Pioneering work at the Royal Hospital for Children (RHC) is helping parents and children on life support machines share special family milestones for the very first time.
Parents are now being given the opportunity to enjoy precious first time experiences with their seriously ill children as a result of groundbreaking work at the RHC – the only work of its kind in the UK.
The hospitals’ Paediatric Intensive Care Unit (PICU) is leading the way in the UK by being the only one working with its patients – many of them on ventilators - and their families to embrace early movement.
This has led to families being able to share a number of key milestones. Parents have been able to spend time with their child outside for the first time or get their very first family photo where the child isn’t confined to bed.
The Move on Ventilation Early (MoVE) programme was a year in the planning with the aim of tackling Intensive Care Unit (ICU) acquired weakness that can quickly affect seriously ill patients confined to a hospital bed.
In addition to having children moving sooner, the aim is for MoVE to lead to shorter stays on general wards once patients have been transferred from PICU due to a lower prevalence of ICU acquired weakness.
Jenna Hills, highly specialist physiotherapist at the RHC, attended a conference in Baltimore last year to learn more about the work hospitals in North America were doing in tackling ICU acquired weakness in children.
Jenna said: “Parents whose children have been treated in the unit before and after we started MoVE say they see a big improvement in their children after taking part.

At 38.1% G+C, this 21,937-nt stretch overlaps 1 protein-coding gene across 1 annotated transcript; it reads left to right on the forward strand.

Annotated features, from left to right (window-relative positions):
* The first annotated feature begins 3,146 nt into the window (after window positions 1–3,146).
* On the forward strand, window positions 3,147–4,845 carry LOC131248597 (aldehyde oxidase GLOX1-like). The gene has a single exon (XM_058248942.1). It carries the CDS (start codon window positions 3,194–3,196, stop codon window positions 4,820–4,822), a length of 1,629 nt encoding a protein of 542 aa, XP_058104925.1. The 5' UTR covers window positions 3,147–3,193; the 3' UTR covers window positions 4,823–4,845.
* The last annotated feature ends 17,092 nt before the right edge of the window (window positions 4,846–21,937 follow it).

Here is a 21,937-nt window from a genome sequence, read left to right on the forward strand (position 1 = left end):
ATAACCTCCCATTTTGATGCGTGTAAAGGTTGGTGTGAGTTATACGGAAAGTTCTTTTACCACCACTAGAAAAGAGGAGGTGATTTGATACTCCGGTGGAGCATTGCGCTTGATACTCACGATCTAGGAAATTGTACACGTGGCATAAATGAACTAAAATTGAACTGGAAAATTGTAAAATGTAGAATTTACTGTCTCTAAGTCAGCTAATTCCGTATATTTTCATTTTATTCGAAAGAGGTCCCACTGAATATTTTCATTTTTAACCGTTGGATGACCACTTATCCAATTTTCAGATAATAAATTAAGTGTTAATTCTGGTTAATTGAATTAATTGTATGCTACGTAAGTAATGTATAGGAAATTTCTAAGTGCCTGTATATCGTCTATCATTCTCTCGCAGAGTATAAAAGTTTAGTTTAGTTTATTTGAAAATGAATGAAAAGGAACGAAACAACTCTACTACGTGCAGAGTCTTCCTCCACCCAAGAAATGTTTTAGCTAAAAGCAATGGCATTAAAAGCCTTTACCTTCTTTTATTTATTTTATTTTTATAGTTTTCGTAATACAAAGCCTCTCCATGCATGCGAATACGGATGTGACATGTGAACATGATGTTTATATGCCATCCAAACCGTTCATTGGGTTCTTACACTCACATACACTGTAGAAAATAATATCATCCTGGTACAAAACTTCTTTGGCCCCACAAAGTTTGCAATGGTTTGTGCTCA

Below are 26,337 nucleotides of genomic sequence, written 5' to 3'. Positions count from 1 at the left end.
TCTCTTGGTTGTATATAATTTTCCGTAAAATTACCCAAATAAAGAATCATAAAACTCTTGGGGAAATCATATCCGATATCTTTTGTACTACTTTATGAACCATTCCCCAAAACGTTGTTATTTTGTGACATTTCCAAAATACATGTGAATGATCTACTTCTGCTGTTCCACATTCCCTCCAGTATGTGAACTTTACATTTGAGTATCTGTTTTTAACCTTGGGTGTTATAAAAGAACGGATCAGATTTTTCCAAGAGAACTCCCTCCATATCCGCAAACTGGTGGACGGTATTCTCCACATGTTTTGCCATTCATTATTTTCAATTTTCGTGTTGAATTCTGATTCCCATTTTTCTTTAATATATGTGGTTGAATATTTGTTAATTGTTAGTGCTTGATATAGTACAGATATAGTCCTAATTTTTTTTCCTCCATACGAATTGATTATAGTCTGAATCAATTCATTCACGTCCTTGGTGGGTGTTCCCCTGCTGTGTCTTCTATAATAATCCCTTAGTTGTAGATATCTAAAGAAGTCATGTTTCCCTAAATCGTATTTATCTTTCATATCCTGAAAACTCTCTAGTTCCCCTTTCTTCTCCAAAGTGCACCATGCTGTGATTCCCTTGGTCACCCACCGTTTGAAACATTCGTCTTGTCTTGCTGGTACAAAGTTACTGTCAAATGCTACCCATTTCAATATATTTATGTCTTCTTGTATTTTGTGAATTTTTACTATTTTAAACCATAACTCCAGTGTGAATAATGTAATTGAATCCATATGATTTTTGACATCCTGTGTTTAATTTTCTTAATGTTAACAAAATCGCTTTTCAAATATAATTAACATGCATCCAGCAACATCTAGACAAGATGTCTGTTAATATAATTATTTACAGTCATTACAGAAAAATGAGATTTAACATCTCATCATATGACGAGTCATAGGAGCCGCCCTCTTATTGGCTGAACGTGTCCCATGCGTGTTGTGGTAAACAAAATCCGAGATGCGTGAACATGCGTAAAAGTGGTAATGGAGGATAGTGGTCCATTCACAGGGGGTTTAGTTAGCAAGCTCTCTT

“It’s also hugely beneficial for parents as they are more involved in their child’s care and play an important role in deciding which activities the children participate in.
“Parents are now carrying out more than 50% of the activities which is great as it means they are now having more hands on engagement with their children which they couldn’t always do in the past.
“There is widespread recognition of the risks of ICU acquired weakness in adult patients such as muscle weakness and psychological trauma during long stays, however there is a lot less knowledge in the UK when it comes to children.
“We spent more than a year developing MoVE and worked with every single discipline involved in PICU to ensure that every service involved in patient care had an input into the new way of working to ensure patients got the maximum benefit.
“I attended the conference in Baltimore – the only one in the world to have a paediatric aspect – and we’ve taken expertise from that and built on our own learning.
“We’re the only PICU doing this kind of work in the UK and have already been approached by children’s hospitals in Nottingham, Leicester and Belfast looking to learn from our experience.
“The MoVE initiative has made a big difference to the health of a number of our patients so far and that has only been possible thanks to the ongoing full support of all the PICU staff. Every member of the team has been so supportive and helped to adopt MoVE activities into the patient's daily routine.”